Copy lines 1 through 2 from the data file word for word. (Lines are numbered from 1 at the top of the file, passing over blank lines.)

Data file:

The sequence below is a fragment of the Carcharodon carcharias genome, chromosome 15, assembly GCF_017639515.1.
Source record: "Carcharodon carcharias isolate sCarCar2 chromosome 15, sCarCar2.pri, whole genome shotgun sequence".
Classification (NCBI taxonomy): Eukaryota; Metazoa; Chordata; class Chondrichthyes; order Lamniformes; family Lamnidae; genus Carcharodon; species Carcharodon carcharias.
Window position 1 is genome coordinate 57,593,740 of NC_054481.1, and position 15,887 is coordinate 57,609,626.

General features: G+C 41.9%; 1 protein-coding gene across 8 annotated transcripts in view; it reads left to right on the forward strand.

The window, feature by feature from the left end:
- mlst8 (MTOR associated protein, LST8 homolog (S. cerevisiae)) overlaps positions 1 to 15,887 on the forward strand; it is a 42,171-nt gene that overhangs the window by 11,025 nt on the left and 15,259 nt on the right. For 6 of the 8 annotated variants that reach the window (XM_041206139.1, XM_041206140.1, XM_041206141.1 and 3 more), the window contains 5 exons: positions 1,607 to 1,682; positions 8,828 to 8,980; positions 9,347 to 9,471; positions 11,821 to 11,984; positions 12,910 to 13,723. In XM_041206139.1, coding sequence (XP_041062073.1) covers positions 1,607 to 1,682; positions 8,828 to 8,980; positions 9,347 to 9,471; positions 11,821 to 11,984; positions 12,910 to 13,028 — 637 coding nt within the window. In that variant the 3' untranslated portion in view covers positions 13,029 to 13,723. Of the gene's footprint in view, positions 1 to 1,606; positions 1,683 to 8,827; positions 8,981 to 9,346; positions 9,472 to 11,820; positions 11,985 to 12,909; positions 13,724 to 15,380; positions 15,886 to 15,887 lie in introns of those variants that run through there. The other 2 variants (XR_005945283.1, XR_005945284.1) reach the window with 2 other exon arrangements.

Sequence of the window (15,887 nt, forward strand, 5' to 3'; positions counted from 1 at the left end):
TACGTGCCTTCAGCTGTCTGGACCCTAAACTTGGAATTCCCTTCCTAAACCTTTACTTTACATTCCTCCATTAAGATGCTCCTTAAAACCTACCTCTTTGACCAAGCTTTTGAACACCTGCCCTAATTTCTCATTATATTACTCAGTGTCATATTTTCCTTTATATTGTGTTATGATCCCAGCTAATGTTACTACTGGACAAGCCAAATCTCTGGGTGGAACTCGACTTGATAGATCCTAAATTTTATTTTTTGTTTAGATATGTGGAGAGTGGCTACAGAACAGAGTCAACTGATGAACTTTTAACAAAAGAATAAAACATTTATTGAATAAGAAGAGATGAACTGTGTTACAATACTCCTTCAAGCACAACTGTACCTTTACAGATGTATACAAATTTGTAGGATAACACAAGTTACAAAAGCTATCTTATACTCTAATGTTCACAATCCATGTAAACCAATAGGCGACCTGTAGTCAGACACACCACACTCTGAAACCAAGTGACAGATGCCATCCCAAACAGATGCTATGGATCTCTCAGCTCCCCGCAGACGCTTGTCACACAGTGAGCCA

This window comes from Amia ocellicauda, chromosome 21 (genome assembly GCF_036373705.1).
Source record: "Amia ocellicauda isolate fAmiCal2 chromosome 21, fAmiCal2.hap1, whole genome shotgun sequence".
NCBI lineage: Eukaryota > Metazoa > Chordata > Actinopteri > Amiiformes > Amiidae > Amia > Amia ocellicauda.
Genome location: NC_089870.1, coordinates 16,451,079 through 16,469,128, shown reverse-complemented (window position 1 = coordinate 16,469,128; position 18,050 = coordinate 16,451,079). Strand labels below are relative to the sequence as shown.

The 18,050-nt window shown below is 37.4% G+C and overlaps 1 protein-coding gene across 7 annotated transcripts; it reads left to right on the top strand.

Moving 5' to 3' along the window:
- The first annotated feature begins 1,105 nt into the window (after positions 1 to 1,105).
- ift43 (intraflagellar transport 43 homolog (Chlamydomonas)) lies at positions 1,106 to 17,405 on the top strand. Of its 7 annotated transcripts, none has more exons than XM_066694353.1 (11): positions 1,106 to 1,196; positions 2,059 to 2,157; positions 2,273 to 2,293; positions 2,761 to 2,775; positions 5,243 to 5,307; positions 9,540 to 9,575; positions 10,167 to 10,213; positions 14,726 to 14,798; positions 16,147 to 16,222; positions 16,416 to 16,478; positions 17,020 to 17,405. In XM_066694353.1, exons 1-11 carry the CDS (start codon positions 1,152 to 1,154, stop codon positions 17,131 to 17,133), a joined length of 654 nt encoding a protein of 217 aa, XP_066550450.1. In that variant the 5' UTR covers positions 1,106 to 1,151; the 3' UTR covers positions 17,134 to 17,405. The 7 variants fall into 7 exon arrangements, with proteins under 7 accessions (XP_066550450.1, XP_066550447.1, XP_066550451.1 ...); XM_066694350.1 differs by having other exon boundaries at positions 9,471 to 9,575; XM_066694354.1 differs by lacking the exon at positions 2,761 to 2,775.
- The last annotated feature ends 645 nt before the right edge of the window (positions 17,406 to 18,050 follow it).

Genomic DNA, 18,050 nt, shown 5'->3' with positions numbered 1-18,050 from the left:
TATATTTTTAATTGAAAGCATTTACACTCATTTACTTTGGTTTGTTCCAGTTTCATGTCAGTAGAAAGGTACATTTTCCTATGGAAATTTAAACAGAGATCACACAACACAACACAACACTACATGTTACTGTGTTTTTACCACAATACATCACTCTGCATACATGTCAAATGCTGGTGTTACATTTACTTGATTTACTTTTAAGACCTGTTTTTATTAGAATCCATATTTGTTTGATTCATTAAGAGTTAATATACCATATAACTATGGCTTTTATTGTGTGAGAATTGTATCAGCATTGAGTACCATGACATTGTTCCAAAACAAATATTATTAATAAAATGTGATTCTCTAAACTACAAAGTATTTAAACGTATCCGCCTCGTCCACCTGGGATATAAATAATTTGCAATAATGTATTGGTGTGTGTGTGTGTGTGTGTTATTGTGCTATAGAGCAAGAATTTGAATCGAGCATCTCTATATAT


The sequence below is a fragment of the Carcharodon carcharias genome, chromosome 15, assembly GCF_017639515.1.
Source record: "Carcharodon carcharias isolate sCarCar2 chromosome 15, sCarCar2.pri, whole genome shotgun sequence".